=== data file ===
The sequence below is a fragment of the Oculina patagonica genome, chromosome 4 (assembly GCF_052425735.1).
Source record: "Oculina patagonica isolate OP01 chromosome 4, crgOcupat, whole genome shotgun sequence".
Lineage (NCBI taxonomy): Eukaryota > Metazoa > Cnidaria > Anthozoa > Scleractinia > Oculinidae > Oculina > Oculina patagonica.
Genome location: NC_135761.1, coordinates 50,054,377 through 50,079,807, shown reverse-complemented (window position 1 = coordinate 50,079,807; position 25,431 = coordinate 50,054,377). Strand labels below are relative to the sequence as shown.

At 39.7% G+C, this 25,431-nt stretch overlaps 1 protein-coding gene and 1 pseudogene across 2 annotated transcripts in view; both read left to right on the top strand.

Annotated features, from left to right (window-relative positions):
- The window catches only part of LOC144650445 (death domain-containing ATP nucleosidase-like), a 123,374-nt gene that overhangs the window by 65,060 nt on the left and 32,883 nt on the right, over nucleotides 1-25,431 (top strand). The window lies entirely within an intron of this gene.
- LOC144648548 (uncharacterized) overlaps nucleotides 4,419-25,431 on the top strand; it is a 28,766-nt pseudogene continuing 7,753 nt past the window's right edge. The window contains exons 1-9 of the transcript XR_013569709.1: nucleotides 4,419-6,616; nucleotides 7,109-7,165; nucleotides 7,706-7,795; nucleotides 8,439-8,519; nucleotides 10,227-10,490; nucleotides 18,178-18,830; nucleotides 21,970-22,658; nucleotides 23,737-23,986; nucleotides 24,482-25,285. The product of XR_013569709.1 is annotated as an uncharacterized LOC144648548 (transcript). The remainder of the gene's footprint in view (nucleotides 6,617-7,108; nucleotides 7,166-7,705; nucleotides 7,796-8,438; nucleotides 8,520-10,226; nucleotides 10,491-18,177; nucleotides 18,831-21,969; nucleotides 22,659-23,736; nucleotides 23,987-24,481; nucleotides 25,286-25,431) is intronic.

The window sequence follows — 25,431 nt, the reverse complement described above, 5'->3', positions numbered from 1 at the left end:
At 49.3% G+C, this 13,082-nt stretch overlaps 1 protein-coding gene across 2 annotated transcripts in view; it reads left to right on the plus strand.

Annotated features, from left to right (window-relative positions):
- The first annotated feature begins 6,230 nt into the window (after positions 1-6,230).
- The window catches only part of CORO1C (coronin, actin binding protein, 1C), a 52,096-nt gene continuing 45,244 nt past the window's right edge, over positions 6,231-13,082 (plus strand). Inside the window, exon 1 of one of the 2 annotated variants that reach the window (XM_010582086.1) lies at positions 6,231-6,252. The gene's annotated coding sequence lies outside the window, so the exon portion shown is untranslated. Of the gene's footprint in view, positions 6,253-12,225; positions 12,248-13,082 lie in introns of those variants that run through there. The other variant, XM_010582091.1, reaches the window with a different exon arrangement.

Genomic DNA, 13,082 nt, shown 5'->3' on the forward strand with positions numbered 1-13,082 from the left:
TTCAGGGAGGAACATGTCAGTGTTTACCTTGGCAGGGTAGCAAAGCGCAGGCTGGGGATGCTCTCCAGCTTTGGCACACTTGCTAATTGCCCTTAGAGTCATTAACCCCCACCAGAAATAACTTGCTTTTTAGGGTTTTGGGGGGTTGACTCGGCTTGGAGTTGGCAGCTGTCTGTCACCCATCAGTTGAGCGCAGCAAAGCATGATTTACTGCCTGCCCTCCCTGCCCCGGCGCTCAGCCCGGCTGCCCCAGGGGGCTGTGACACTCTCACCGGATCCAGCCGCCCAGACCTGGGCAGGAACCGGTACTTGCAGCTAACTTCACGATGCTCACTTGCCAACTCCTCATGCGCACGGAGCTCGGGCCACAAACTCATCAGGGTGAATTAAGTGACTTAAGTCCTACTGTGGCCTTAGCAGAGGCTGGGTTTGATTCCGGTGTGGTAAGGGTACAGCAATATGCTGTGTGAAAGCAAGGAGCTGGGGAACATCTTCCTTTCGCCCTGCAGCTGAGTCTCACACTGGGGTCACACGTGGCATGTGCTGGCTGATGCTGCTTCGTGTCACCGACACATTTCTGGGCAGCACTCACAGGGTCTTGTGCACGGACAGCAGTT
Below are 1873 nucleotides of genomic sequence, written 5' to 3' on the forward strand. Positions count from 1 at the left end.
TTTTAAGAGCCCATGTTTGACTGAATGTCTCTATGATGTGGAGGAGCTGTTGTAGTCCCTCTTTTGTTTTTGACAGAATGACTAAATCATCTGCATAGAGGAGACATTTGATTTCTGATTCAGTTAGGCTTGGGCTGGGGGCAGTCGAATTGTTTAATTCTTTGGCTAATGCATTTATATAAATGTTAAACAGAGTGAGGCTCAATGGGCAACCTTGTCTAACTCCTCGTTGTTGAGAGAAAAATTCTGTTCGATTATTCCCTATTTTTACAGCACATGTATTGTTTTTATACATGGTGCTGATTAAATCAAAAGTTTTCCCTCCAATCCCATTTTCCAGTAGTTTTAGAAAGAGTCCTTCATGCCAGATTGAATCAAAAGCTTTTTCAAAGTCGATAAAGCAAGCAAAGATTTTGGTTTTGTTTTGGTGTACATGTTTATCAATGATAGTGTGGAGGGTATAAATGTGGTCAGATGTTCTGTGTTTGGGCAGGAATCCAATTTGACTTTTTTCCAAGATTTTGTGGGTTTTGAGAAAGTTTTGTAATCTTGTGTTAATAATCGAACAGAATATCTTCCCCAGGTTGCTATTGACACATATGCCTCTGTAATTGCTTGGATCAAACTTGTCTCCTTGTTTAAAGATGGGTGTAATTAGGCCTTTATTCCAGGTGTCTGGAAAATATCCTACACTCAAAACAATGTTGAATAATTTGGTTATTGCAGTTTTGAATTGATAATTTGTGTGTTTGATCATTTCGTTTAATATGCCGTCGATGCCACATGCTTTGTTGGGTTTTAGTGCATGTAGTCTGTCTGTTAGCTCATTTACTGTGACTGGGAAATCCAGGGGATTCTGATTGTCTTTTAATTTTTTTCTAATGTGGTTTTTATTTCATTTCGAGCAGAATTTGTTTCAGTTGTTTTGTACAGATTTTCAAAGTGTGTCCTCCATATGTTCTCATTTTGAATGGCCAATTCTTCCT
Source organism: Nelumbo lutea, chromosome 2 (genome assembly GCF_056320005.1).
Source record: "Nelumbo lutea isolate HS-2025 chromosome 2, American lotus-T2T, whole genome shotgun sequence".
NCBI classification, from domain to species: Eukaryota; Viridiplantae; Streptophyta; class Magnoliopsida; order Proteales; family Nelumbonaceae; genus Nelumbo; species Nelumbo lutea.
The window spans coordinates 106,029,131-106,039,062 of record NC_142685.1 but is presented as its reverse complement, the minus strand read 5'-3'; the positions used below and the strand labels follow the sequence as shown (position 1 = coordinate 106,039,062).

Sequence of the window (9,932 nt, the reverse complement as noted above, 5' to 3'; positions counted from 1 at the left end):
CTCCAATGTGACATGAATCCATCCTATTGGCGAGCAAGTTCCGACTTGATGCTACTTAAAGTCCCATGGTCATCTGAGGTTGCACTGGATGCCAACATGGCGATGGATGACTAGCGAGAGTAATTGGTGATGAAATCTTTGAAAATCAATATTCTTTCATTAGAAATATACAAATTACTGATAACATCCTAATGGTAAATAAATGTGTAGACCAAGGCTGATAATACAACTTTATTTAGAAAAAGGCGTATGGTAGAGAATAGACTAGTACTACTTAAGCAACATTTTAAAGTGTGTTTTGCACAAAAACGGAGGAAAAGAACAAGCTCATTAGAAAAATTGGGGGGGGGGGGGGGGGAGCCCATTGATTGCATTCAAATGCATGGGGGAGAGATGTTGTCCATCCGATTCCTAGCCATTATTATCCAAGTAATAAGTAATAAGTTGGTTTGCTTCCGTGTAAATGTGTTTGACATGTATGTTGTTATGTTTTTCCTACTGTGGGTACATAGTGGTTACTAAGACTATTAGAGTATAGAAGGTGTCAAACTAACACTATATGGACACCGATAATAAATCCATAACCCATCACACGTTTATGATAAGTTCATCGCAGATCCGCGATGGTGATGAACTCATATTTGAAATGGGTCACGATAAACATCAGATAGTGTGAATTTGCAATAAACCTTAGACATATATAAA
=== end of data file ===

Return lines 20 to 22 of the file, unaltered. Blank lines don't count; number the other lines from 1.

NCBI classification, from domain to species: Eukaryota; Viridiplantae; Streptophyta; class Magnoliopsida; order Proteales; family Nelumbonaceae; genus Nelumbo; species Nelumbo lutea.
The window spans coordinates 106,029,131-106,039,062 of record NC_142685.1 but is presented as its reverse complement, the minus strand read 5'-3'; the positions used below and the strand labels follow the sequence as shown (position 1 = coordinate 106,039,062).

Sequence of the window (9,932 nt, the reverse complement as noted above, 5' to 3'; positions counted from 1 at the left end):